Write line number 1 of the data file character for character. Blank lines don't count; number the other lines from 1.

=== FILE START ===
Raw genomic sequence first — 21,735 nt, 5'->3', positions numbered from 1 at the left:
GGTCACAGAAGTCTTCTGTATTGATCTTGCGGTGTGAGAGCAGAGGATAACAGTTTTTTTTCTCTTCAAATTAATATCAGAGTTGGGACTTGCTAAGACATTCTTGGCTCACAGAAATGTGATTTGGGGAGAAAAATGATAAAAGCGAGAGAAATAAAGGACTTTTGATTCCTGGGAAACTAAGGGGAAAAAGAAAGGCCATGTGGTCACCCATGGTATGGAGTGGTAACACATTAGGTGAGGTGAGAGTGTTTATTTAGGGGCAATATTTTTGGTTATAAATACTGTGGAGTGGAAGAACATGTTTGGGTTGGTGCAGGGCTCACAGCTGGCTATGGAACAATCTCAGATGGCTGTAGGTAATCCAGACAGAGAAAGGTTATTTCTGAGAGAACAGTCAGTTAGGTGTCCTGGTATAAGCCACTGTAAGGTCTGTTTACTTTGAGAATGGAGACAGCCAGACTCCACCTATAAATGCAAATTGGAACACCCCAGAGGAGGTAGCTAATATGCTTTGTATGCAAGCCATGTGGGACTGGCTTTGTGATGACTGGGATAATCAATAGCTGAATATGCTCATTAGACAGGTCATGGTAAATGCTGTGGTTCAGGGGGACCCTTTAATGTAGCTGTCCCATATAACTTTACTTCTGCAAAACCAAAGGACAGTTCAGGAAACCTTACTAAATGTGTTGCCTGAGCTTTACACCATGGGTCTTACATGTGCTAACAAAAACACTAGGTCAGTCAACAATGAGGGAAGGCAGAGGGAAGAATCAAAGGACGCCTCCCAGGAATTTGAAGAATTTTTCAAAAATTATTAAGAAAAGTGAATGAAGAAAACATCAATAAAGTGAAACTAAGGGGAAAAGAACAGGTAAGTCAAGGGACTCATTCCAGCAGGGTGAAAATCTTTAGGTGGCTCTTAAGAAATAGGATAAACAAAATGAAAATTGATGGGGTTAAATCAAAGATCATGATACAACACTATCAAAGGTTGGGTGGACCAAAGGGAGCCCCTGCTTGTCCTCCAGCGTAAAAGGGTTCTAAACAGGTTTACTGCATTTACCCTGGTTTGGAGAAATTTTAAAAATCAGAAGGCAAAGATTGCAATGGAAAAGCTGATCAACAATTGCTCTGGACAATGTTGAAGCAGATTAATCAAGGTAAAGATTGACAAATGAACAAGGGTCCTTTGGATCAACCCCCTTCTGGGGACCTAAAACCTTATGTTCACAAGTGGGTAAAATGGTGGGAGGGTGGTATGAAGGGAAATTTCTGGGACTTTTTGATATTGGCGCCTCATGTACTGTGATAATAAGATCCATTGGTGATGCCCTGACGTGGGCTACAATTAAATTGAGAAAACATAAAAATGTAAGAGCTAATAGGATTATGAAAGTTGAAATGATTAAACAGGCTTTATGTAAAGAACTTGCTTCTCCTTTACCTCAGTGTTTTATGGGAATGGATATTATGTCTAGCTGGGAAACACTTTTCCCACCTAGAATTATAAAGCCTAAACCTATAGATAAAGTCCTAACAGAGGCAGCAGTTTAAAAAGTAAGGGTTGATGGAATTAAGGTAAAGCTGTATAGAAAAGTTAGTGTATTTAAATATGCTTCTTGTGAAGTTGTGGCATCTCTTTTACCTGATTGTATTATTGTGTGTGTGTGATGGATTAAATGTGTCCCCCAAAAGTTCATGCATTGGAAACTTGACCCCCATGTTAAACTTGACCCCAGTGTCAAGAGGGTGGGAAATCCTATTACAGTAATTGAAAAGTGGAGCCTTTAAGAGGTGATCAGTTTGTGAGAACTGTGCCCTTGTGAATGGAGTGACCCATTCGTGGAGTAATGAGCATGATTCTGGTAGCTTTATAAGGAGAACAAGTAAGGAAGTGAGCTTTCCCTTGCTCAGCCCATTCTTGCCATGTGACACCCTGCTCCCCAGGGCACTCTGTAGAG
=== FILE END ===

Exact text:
Raw genomic sequence first — 21,735 nt, 5'->3', positions numbered from 1 at the left: